Wayne Barz has managed Ben Franklin TechVentures, an award-winning business incubator in Bethlehem, for more than 15 years. TechVentures is owned and operated by the Ben Franklin Technology Partners of Northeastern Pennsylvania. He previously managed the Bridgeworks Enterprise Center, an Allentown-based business incubator and member of the Ben Franklin Business Incubator Network. In the Keystone Edge series, “Lessons from Incubating Innovation,” Barz shares the many lessons he has learned over his two decades in the industry.
In the first installment of this series, I proposed that there really aren’t any universal lessons to be learned in entrepreneurship. Instead, here at Ben Franklin, we have accumulated a body of gut-informing experiences that we share with each new founder we encounter. These experiences aren’t offered as the “answer,” but rather delivered as gentle nudges that help each entrepreneur find his or her own solutions.
Promising founders can only become successful entrepreneurs if they are able to tailor the advice from us and others for their own unique situation. This is why so many investors focus on the entrepreneur and management team far more than on the company’s product or service. It’s the people that matter most.
Interpreting the needs and wants of people in the world is the most important founder skill that cannot be taught. There are many who think that successful companies start with an invention. In my experience, this is simply not true. New products start with an invention, but great companies start with innovation. I like to think of it this way: Invention happens to products, but innovation happens to people.
At Ben Franklin, we believe entrepreneurs are those who first identify market opportunities and then seek to create products to solve those problems. Inventors are frequently not the best entrepreneurs because they tend to identify products — protein interactions for instance, or some magic algorithm — that demonstrate breakthrough science, and then they search for a market.
Founders often identify market opportunities for their inventions virtually everywhere. “This new product can help every consumer and every business everywhere,” is not likely to be an effective marketing and sales strategy. I have learned that it is generally better to start with an innovation for a limited market (i.e., a group of people with a problem) and then work backwards to invent products to execute.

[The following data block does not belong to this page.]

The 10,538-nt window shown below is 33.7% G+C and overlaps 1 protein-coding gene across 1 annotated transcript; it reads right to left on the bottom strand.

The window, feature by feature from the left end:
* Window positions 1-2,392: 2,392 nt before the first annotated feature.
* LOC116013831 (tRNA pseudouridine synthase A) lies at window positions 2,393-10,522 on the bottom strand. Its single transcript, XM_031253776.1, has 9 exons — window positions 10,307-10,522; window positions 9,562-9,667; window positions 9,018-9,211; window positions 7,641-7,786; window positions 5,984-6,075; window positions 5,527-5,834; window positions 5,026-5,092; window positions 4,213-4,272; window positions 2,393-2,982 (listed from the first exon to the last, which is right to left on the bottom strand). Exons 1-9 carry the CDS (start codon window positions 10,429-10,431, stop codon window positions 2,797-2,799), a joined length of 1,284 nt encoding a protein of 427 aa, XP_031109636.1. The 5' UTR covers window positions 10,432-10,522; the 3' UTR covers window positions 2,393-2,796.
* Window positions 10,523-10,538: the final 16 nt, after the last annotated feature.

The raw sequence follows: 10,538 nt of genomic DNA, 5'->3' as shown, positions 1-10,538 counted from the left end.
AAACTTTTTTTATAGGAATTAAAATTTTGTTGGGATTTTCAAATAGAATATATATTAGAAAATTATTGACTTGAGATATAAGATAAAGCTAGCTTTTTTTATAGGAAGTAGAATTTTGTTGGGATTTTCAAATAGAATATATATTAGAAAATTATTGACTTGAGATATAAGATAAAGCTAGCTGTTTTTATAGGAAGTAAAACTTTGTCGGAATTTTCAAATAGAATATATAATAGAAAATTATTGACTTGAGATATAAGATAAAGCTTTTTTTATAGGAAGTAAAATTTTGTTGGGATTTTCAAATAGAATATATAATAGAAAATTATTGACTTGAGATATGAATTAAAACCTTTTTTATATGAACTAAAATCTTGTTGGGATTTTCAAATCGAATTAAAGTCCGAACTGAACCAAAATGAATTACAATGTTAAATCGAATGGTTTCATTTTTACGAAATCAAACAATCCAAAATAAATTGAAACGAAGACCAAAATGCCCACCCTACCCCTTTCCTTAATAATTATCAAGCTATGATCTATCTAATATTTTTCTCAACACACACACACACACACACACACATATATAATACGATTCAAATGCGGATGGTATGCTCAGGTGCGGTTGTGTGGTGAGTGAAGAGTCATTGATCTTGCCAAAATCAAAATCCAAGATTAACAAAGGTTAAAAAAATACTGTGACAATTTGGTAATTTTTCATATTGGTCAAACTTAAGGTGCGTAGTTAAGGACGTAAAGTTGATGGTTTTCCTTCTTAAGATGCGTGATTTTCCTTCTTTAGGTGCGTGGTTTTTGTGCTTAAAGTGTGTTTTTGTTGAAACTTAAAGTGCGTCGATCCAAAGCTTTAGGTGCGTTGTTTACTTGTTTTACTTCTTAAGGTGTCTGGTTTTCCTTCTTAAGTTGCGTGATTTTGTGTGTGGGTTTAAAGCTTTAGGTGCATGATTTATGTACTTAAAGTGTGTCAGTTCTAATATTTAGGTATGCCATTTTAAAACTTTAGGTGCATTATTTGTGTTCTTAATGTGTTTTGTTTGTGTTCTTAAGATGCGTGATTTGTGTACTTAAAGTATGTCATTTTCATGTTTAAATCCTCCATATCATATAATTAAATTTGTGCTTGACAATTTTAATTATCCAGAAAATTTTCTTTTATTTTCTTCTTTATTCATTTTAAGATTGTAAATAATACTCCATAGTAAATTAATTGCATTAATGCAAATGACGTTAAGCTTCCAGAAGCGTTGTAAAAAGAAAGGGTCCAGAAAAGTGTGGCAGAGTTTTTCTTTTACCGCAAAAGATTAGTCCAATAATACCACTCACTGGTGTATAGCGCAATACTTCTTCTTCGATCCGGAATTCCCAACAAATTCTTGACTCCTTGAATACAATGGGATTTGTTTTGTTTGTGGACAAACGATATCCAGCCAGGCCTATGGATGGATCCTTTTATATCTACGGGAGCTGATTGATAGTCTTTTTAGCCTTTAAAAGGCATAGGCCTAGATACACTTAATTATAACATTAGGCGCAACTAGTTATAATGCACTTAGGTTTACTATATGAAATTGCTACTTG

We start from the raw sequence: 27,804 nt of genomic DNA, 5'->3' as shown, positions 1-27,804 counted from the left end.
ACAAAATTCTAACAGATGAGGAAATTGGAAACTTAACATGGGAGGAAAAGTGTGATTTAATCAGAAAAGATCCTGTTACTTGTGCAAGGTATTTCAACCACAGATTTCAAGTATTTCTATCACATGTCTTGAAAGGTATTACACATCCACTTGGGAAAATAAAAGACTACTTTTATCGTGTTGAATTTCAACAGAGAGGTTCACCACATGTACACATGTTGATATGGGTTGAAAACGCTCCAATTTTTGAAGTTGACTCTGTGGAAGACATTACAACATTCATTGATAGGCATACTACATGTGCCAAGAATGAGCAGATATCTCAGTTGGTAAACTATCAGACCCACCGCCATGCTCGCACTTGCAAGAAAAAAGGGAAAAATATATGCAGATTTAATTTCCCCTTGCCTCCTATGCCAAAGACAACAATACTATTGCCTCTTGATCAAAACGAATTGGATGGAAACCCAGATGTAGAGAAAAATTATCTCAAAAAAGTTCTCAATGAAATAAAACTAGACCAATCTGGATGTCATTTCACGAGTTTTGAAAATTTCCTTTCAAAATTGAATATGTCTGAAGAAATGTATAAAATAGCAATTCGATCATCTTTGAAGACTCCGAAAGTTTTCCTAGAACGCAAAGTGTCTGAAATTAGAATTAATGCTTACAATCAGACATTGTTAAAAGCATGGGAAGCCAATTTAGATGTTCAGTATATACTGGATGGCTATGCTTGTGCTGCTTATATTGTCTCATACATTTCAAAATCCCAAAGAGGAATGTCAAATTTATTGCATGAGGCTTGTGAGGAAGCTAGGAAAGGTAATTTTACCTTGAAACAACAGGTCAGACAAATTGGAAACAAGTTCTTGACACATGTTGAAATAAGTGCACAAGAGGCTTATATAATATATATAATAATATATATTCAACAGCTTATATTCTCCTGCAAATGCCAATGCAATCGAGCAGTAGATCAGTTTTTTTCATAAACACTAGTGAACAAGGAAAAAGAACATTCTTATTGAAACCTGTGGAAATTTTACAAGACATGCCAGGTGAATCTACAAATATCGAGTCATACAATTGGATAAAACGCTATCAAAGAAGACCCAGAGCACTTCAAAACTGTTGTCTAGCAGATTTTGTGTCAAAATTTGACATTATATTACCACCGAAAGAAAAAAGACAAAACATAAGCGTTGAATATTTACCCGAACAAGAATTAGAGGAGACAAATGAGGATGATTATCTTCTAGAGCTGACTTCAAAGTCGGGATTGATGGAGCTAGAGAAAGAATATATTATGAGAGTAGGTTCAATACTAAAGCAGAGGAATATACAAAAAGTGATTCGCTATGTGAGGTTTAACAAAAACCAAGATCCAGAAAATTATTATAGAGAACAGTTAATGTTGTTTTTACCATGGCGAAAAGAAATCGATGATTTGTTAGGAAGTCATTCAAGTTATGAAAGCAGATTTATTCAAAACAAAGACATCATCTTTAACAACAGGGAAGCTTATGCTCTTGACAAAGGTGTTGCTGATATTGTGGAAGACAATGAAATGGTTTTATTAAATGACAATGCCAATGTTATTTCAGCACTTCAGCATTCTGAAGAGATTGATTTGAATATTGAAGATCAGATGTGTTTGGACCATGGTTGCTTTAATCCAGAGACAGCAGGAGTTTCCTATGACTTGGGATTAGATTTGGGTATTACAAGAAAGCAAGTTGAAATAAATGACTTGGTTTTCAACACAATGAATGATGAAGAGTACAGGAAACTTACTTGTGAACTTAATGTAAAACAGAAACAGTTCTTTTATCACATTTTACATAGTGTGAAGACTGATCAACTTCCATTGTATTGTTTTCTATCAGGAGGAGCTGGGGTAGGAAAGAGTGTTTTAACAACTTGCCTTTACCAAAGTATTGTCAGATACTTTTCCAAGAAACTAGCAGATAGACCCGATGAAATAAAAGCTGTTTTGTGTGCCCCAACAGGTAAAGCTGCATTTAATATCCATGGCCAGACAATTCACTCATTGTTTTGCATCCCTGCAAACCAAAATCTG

My kids must certainly be tired of hearing this piece of advice from me: In life, there are only two things that you will ever work on. You will either work on things or you will work on people. Most of our founders arrive at our door with incredible technical talents. They have studied and worked with electrons, molecules, algorithms and polymers. They elaborate on professional and academic experiences in which they developed and invented and hacked their way to breakthrough technologies. But these are all things — things that can be examined and manipulated in environments controlled for all sorts of factors like temperature, moisture, vibration and pressure.
Things are not people. People do not behave like things. You can set a chemical reaction into motion, control the environment, and time and time again, get the same result. However, selling, hiring, negotiating and purchasing do not occur in a controlled environment. Entrepreneurship is all about the uncontrolled environment of people. Co-founders, key first employees, suppliers, investors and customers are essential. Often in the case of customers and investors, you’re actually dealing with groups of collaborating people, adding another layer of complexity.
A great tech company absolutely needs a great product and a team that knows how to invent things, but to significantly increase your chances of success, you and your co-founding team need to know how to innovate for people.
Wayne Barz, Manager of Entrepreneurial Services for the Ben Franklin Technology Partners of Northeastern Pennsylvania, can be followed @TechonomicMan on Twitter and on the web at TechonomicMan.com.